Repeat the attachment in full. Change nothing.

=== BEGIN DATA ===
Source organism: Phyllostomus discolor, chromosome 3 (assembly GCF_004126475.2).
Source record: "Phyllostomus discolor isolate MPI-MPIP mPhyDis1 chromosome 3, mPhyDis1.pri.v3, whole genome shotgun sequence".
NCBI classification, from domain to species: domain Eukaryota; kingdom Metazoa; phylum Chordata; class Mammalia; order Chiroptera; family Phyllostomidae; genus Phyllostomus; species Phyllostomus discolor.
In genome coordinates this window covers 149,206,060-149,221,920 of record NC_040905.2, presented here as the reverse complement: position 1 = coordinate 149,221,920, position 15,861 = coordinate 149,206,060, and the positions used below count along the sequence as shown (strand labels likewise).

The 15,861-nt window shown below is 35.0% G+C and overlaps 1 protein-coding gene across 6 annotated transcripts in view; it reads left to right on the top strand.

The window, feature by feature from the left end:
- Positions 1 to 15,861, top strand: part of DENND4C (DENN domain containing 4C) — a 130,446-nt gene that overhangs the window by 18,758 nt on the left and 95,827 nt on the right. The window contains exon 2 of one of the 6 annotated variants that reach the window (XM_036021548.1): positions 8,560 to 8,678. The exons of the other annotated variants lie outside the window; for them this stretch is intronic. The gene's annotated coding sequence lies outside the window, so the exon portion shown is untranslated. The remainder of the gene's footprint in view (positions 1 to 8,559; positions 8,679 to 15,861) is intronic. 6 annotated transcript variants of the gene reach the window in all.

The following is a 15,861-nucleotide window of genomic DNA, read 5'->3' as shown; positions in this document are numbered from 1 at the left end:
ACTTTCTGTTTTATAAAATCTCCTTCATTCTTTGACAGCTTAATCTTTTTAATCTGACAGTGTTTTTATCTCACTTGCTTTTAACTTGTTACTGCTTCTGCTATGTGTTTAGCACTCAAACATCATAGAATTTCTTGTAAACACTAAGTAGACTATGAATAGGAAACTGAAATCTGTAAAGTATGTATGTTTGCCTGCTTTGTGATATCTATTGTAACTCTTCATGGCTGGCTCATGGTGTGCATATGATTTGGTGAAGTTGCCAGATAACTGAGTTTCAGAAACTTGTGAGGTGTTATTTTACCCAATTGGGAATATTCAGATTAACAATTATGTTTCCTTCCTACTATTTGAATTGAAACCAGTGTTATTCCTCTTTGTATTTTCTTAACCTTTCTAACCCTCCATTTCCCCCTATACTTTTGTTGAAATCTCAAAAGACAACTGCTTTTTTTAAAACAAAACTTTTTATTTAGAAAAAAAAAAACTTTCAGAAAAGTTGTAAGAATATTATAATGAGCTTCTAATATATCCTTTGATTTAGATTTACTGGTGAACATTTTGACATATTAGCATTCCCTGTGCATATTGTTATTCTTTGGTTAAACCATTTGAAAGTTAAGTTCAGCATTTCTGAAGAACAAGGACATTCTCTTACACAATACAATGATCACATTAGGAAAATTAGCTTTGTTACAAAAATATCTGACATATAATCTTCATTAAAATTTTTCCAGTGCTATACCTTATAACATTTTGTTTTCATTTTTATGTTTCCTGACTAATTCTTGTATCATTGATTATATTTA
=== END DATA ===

Source organism: Phyllostomus discolor, chromosome 3 (assembly GCF_004126475.2).
Source record: "Phyllostomus discolor isolate MPI-MPIP mPhyDis1 chromosome 3, mPhyDis1.pri.v3, whole genome shotgun sequence".
NCBI classification, from domain to species: domain Eukaryota; kingdom Metazoa; phylum Chordata; class Mammalia; order Chiroptera; family Phyllostomidae; genus Phyllostomus; species Phyllostomus discolor.
In genome coordinates this window covers 149,206,060-149,221,920 of record NC_040905.2, presented here as the reverse complement: position 1 = coordinate 149,221,920, position 15,861 = coordinate 149,206,060, and the positions used below count along the sequence as shown (strand labels likewise).

The 15,861-nt window shown below is 35.0% G+C and overlaps 1 protein-coding gene across 6 annotated transcripts in view; it reads left to right on the top strand.

The window, feature by feature from the left end:
- Positions 1 to 15,861, top strand: part of DENND4C (DENN domain containing 4C) — a 130,446-nt gene that overhangs the window by 18,758 nt on the left and 95,827 nt on the right. The window contains exon 2 of one of the 6 annotated variants that reach the window (XM_036021548.1): positions 8,560 to 8,678. The exons of the other annotated variants lie outside the window; for them this stretch is intronic. The gene's annotated coding sequence lies outside the window, so the exon portion shown is untranslated. The remainder of the gene's footprint in view (positions 1 to 8,559; positions 8,679 to 15,861) is intronic. 6 annotated transcript variants of the gene reach the window in all.

The following is a 15,861-nucleotide window of genomic DNA, read 5'->3' as shown; positions in this document are numbered from 1 at the left end:
ACTTTCTGTTTTATAAAATCTCCTTCATTCTTTGACAGCTTAATCTTTTTAATCTGACAGTGTTTTTATCTCACTTGCTTTTAACTTGTTACTGCTTCTGCTATGTGTTTAGCACTCAAACATCATAGAATTTCTTGTAAACACTAAGTAGACTATGAATAGGAAACTGAAATCTGTAAAGTATGTATGTTTGCCTGCTTTGTGATATCTATTGTAACTCTTCATGGCTGGCTCATGGTGTGCATATGATTTGGTGAAGTTGCCAGATAACTGAGTTTCAGAAACTTGTGAGGTGTTATTTTACCCAATTGGGAATATTCAGATTAACAATTATGTTTCCTTCCTACTATTTGAATTGAAACCAGTGTTATTCCTCTTTGTATTTTCTTAACCTTTCTAACCCTCCATTTCCCCCTATACTTTTGTTGAAATCTCAAAAGACAACTGCTTTTTTTAAAACAAAACTTTTTATTTAGAAAAAAAAAAACTTTCAGAAAAGTTGTAAGAATATTATAATGAGCTTCTAATATATCCTTTGATTTAGATTTACTGGTGAACATTTTGACATATTAGCATTCCCTGTGCATATTGTTATTCTTTGGTTAAACCATTTGAAAGTTAAGTTCAGCATTTCTGAAGAACAAGGACATTCTCTTACACAATACAATGATCACATTAGGAAAATTAGCTTTGTTACAAAAATATCTGACATATAATCTTCATTAAAATTTTTCCAGTGCTATACCTTATAACATTTTGTTTTCATTTTTATGTTTCCTGACTAATTCTTGTATCATTGATTATATTTA